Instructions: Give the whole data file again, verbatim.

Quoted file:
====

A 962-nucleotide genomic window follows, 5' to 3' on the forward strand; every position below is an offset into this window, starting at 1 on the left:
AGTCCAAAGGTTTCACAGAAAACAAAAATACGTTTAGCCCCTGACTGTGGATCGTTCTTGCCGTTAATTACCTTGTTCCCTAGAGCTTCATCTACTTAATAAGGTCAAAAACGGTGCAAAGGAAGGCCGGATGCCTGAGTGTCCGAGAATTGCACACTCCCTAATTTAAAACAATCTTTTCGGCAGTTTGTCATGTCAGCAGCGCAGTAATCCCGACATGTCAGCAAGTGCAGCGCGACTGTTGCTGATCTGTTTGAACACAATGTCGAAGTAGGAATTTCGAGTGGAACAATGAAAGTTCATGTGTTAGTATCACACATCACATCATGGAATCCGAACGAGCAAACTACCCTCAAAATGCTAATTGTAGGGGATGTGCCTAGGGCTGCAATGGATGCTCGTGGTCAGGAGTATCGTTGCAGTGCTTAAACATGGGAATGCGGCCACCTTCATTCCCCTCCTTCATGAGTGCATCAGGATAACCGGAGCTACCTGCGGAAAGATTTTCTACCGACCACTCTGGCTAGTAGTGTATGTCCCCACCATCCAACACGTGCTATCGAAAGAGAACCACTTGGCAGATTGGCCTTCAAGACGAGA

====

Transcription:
A 962-nucleotide genomic window follows, 5' to 3' on the forward strand; every position below is an offset into this window, starting at 1 on the left:
AGTCCAAAGGTTTCACAGAAAACAAAAATACGTTTAGCCCCTGACTGTGGATCGTTCTTGCCGTTAATTACCTTGTTCCCTAGAGCTTCATCTACTTAATAAGGTCAAAAACGGTGCAAAGGAAGGCCGGATGCCTGAGTGTCCGAGAATTGCACACTCCCTAATTTAAAACAATCTTTTCGGCAGTTTGTCATGTCAGCAGCGCAGTAATCCCGACATGTCAGCAAGTGCAGCGCGACTGTTGCTGATCTGTTTGAACACAATGTCGAAGTAGGAATTTCGAGTGGAACAATGAAAGTTCATGTGTTAGTATCACACATCACATCATGGAATCCGAACGAGCAAACTACCCTCAAAATGCTAATTGTAGGGGATGTGCCTAGGGCTGCAATGGATGCTCGTGGTCAGGAGTATCGTTGCAGTGCTTAAACATGGGAATGCGGCCACCTTCATTCCCCTCCTTCATGAGTGCATCAGGATAACCGGAGCTACCTGCGGAAAGATTTTCTACCGACCACTCTGGCTAGTAGTGTATGTCCCCACCATCCAACACGTGCTATCGAAAGAGAACCACTTGGCAGATTGGCCTTCAAGACGAGA